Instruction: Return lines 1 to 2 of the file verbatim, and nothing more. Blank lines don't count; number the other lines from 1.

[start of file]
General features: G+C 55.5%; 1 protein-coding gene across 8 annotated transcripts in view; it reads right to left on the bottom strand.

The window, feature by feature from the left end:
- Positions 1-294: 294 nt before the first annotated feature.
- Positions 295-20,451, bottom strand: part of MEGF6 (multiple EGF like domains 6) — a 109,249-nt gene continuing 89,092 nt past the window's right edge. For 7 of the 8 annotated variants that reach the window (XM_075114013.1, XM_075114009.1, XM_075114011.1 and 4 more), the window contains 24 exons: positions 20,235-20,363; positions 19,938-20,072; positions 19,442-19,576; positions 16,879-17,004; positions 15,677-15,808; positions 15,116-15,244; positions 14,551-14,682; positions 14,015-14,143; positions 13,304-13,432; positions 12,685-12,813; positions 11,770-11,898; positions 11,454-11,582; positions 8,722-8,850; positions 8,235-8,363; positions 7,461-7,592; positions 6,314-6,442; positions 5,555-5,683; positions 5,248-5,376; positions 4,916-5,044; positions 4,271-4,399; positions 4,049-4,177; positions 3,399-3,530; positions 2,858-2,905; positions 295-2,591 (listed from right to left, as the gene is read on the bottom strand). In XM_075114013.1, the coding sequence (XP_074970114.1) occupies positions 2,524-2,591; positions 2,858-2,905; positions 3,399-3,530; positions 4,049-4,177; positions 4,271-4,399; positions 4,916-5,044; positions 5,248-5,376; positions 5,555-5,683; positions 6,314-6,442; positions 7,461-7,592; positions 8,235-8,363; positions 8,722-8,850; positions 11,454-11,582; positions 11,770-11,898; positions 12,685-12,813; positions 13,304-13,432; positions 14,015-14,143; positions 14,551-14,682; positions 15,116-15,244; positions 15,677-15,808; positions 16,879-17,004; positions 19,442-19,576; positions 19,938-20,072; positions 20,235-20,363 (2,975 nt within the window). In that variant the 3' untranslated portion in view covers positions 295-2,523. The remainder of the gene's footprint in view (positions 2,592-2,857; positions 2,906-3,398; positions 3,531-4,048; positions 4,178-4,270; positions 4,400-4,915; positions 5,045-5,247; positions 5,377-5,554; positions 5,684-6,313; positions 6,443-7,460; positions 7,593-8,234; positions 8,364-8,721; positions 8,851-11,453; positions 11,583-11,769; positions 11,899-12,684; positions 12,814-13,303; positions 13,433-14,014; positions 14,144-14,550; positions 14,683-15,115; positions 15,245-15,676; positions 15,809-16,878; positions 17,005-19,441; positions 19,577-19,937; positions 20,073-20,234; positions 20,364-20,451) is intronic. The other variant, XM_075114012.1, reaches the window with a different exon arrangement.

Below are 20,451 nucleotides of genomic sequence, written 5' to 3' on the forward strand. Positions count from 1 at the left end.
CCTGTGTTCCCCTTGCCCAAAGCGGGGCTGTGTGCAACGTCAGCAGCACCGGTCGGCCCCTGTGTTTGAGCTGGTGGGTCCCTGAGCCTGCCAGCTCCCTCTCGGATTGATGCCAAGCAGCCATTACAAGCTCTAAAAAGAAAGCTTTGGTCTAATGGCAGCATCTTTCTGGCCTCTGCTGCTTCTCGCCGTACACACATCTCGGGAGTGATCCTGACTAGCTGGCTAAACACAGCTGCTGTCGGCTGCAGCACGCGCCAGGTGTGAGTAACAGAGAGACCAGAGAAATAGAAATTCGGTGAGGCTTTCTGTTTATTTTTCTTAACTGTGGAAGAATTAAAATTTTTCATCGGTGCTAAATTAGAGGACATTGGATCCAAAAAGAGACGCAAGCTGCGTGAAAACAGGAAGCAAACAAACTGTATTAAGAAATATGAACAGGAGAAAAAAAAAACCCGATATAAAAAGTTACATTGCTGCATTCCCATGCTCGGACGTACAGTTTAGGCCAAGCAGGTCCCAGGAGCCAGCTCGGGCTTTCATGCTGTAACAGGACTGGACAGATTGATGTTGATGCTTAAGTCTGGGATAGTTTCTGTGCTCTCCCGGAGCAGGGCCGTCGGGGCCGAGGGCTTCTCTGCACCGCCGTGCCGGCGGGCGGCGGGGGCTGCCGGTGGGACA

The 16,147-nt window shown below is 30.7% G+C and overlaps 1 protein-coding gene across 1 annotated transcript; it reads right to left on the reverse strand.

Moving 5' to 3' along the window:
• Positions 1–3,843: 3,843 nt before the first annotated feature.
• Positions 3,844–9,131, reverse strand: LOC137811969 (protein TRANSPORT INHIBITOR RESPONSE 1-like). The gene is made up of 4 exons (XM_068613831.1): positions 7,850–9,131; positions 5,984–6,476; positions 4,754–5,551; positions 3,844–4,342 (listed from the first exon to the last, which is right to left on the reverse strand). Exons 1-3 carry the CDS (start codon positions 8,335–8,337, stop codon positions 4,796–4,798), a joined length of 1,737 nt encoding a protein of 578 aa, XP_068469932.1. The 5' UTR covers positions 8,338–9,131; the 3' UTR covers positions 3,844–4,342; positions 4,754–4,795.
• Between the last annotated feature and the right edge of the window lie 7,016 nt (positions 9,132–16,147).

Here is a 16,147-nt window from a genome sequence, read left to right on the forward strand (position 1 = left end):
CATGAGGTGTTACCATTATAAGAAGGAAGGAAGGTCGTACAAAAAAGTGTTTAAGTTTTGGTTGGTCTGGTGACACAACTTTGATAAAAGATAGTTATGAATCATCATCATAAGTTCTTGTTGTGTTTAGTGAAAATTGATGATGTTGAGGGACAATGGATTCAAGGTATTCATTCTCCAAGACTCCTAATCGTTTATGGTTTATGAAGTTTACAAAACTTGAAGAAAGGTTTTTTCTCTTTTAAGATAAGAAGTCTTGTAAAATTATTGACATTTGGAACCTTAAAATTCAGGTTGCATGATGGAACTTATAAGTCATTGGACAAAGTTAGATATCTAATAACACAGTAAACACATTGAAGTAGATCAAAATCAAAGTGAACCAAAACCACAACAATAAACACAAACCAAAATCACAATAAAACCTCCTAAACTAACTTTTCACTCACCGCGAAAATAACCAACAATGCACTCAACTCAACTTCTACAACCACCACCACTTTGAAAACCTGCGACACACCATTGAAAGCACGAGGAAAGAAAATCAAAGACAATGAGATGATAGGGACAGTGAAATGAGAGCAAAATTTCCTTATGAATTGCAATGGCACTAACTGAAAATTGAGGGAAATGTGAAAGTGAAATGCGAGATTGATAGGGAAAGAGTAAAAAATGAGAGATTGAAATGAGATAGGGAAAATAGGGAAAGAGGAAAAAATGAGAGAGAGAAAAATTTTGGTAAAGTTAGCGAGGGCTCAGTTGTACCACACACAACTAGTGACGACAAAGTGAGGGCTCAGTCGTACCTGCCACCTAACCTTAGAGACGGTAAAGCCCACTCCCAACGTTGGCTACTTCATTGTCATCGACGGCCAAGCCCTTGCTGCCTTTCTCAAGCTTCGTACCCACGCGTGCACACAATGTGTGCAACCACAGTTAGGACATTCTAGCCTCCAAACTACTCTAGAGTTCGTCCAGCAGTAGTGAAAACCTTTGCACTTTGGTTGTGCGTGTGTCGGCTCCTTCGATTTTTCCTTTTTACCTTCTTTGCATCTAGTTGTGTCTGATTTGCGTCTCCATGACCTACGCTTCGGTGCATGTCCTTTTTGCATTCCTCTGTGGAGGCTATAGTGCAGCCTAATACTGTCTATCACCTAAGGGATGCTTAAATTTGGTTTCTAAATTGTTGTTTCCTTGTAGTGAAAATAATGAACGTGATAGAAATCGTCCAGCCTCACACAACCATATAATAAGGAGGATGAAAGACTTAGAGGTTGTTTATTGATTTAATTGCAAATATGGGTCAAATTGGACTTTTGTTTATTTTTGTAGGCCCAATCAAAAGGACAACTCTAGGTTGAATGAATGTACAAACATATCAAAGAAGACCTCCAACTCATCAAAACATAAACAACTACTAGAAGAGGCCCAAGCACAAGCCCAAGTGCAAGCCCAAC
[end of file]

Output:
General features: G+C 55.5%; 1 protein-coding gene across 8 annotated transcripts in view; it reads right to left on the bottom strand.

The window, feature by feature from the left end: